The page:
Today I was SO worn out, I did something I can hardly believe...  With very few exceptions, I have not watched STAR TREK: THE NEXT GENERATION since it was first-run (24 YEARS ago).  So far today, I have just watched the first 14 episodes in a row!!!
 
    You know what's funny?  The show is actually fun to watch in a sort-of tacky way.  Some of the character quirks are amusing, before they became really annoying.  And I'm reminded of some of the early relationship dynamics, which, it seems to me, got totally screwed over the longer the show was on the air.
 
    Like-- it's obvious Picard & Beverly are attracted to each other.  WHY did they spend most of the run not having this go anywhere?  Then there's Will Riker & Deanna Troi, who the moment they meet are like a really bad, awkward retread of Will Decker & Ilia.  They're so stiff at first it's unbelieveable.  I think all the acting got 10 times better after the 2-hour pilot.  Anyway, the story that introduces Lwaxana was a hoot, and also showed that, despite whatever the hell the problem is, Will & Deanna do somehow care for each other deeply.  So... WHY didn't it EVER go anywhere (until the 2nd feature film?).  Both Wesley & Data are far less annoying here than they later became.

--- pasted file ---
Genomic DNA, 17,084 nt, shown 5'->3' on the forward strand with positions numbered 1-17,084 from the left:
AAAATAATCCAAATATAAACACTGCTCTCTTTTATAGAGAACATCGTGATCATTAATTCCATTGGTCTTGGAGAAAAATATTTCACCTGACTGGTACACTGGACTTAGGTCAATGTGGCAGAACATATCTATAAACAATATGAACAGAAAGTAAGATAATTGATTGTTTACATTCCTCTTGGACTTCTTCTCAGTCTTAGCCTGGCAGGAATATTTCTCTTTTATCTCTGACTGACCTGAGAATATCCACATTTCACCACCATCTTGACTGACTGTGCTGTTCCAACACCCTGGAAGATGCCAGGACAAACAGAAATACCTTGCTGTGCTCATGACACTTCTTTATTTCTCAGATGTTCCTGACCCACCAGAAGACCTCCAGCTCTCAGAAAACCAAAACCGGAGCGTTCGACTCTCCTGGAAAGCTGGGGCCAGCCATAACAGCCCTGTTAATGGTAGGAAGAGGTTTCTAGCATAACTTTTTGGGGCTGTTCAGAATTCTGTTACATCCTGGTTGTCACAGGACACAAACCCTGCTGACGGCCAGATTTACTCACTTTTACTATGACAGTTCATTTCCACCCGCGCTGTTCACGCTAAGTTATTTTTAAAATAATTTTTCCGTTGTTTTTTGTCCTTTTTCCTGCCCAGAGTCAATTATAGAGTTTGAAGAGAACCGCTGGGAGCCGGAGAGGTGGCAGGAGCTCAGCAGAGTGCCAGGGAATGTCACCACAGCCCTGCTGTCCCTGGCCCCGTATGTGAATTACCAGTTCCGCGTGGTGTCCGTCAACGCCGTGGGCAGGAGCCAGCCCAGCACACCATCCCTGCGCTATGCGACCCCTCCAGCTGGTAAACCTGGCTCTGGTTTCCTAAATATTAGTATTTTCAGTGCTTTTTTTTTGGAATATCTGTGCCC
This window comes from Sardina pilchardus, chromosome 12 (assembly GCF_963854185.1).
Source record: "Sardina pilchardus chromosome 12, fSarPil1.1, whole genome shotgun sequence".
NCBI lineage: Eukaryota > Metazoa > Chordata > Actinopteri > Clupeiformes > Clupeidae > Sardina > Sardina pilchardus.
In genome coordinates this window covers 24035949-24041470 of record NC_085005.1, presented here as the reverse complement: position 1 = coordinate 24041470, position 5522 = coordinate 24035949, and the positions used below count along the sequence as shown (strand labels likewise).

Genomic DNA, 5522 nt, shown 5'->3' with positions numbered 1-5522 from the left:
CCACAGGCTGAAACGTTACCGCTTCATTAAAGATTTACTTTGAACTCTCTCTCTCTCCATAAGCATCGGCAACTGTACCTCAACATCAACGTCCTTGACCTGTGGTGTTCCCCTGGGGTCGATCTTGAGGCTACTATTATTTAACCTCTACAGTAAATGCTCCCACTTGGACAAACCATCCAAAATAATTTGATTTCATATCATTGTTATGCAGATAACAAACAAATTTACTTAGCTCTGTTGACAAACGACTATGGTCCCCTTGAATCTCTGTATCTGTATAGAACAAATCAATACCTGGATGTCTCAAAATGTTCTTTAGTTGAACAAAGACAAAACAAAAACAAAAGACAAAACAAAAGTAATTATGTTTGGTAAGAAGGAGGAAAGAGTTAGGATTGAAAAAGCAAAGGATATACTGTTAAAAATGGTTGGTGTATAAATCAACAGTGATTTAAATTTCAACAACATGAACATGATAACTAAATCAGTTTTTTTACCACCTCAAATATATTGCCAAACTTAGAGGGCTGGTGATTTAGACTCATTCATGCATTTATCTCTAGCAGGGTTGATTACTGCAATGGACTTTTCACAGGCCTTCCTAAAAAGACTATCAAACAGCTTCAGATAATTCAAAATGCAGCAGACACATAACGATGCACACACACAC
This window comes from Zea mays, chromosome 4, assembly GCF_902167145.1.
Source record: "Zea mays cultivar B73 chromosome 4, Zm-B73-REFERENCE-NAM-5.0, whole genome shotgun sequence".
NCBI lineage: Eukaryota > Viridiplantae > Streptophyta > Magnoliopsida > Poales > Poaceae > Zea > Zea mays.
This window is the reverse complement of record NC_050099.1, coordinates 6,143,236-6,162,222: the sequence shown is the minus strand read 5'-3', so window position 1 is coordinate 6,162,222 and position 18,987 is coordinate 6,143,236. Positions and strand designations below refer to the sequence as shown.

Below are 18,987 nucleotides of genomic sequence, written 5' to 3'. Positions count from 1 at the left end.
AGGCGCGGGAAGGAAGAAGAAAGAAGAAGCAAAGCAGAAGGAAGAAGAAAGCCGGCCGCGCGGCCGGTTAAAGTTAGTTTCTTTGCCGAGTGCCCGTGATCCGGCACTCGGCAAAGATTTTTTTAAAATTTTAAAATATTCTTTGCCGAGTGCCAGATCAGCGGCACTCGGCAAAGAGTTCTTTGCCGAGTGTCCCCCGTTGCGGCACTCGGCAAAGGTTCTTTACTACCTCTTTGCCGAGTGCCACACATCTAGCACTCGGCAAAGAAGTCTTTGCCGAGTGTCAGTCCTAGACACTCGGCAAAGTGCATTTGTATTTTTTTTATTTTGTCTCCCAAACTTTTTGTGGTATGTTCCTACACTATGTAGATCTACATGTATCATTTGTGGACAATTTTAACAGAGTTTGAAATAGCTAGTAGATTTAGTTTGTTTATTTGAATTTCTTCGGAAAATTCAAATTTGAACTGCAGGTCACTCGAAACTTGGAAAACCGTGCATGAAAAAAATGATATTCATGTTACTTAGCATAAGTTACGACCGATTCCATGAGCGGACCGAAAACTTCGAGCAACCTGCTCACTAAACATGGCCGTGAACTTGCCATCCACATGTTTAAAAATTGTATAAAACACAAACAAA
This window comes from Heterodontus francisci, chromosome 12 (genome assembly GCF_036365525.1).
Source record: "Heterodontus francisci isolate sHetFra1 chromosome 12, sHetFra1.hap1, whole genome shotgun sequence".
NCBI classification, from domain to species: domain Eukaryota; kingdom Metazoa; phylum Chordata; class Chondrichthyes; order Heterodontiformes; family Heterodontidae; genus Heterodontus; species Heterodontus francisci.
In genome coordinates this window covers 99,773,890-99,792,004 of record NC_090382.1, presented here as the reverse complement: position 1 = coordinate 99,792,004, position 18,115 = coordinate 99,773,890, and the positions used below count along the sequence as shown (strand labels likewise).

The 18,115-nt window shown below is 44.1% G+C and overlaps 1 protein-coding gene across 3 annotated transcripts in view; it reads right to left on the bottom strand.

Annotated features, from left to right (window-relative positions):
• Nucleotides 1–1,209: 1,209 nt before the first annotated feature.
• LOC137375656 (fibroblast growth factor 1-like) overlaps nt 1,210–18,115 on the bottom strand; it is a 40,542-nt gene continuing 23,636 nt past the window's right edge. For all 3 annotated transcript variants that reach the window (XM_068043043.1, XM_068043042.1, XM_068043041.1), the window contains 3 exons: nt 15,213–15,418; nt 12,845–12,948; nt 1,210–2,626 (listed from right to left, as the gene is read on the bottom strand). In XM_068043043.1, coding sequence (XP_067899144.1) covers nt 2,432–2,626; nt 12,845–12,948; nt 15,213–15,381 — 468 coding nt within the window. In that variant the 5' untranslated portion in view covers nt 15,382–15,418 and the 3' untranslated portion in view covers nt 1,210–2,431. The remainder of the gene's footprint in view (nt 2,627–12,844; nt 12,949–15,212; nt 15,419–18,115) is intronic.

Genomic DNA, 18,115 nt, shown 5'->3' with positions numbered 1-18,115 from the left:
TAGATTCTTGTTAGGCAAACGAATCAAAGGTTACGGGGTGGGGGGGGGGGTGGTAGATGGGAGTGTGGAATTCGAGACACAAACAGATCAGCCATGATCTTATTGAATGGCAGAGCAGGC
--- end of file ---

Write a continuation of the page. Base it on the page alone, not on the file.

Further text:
Strange but true:  while I saw the show from the first episode (and taped every single one of them), my Mom never saw it until somewhere in the 3rd or 4th season.  And when she did, she got HOOKED, big-time.  She started watching it every time it was on.  Since they got to running the stories twice a week, that means, while I saw each story ONCE, she saw each one FOUR TIMES!!!
 
    At some point, she got around to seeing reruns of the 1st season.  I always remember walking thru the dining room, where she spent most of her time sitting watching the small tv on the table, and noting she was watching the 2-hour pilot.  And she looked at me and says, "This is the DUMBEST story I've ever seen!"  That's after having seen dozens (maybe a hundred or more) later ones.